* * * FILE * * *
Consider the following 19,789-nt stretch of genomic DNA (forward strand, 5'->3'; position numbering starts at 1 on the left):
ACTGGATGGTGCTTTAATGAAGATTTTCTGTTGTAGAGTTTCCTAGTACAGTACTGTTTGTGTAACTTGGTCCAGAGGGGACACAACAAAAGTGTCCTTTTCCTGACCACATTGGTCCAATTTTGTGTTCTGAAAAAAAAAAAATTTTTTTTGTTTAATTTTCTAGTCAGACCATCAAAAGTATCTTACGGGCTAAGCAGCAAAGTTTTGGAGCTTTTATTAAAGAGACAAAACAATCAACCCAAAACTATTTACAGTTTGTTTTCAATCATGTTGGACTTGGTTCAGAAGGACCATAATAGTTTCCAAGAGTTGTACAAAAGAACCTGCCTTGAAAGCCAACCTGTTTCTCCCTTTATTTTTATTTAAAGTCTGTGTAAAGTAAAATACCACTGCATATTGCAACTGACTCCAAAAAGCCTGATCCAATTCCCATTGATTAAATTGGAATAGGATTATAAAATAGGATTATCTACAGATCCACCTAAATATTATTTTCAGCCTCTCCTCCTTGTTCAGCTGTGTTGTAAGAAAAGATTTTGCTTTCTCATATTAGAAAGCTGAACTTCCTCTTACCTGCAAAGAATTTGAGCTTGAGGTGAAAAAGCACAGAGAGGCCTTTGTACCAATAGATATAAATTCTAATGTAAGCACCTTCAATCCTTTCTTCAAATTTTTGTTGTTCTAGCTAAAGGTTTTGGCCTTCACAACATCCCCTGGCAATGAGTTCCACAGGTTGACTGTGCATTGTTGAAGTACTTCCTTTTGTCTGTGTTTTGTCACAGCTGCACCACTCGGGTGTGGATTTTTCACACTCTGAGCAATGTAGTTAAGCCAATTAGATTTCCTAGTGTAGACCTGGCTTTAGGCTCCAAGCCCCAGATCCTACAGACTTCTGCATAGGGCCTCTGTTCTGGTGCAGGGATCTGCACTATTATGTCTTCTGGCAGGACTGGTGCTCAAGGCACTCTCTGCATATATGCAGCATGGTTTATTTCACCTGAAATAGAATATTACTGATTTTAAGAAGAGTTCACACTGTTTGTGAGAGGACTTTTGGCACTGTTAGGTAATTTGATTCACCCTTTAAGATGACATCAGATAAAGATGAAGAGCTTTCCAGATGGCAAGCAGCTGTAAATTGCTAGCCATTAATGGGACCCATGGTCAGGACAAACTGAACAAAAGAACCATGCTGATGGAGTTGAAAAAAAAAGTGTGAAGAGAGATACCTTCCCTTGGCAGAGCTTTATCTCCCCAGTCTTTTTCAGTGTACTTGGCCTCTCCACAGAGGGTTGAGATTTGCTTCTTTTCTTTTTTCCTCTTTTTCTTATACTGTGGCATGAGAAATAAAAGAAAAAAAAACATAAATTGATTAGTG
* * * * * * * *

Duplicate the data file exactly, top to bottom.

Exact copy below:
Consider the following 19,789-nt stretch of genomic DNA (forward strand, 5'->3'; position numbering starts at 1 on the left):
ACTGGATGGTGCTTTAATGAAGATTTTCTGTTGTAGAGTTTCCTAGTACAGTACTGTTTGTGTAACTTGGTCCAGAGGGGACACAACAAAAGTGTCCTTTTCCTGACCACATTGGTCCAATTTTGTGTTCTGAAAAAAAAAAAATTTTTTTTGTTTAATTTTCTAGTCAGACCATCAAAAGTATCTTACGGGCTAAGCAGCAAAGTTTTGGAGCTTTTATTAAAGAGACAAAACAATCAACCCAAAACTATTTACAGTTTGTTTTCAATCATGTTGGACTTGGTTCAGAAGGACCATAATAGTTTCCAAGAGTTGTACAAAAGAACCTGCCTTGAAAGCCAACCTGTTTCTCCCTTTATTTTTATTTAAAGTCTGTGTAAAGTAAAATACCACTGCATATTGCAACTGACTCCAAAAAGCCTGATCCAATTCCCATTGATTAAATTGGAATAGGATTATAAAATAGGATTATCTACAGATCCACCTAAATATTATTTTCAGCCTCTCCTCCTTGTTCAGCTGTGTTGTAAGAAAAGATTTTGCTTTCTCATATTAGAAAGCTGAACTTCCTCTTACCTGCAAAGAATTTGAGCTTGAGGTGAAAAAGCACAGAGAGGCCTTTGTACCAATAGATATAAATTCTAATGTAAGCACCTTCAATCCTTTCTTCAAATTTTTGTTGTTCTAGCTAAAGGTTTTGGCCTTCACAACATCCCCTGGCAATGAGTTCCACAGGTTGACTGTGCATTGTTGAAGTACTTCCTTTTGTCTGTGTTTTGTCACAGCTGCACCACTCGGGTGTGGATTTTTCACACTCTGAGCAATGTAGTTAAGCCAATTAGATTTCCTAGTGTAGACCTGGCTTTAGGCTCCAAGCCCCAGATCCTACAGACTTCTGCATAGGGCCTCTGTTCTGGTGCAGGGATCTGCACTATTATGTCTTCTGGCAGGACTGGTGCTCAAGGCACTCTCTGCATATATGCAGCATGGTTTATTTCACCTGAAATAGAATATTACTGATTTTAAGAAGAGTTCACACTGTTTGTGAGAGGACTTTTGGCACTGTTAGGTAATTTGATTCACCCTTTAAGATGACATCAGATAAAGATGAAGAGCTTTCCAGATGGCAAGCAGCTGTAAATTGCTAGCCATTAATGGGACCCATGGTCAGGACAAACTGAACAAAAGAACCATGCTGATGGAGTTGAAAAAAAAAGTGTGAAGAGAGATACCTTCCCTTGGCAGAGCTTTATCTCCCCAGTCTTTTTCAGTGTACTTGGCCTCTCCACAGAGGGTTGAGATTTGCTTCTTTTCTTTTTTCCTCTTTTTCTTATACTGTGGCATGAGAAATAAAAGAAAAAAAAACATAAATTGATTAGTG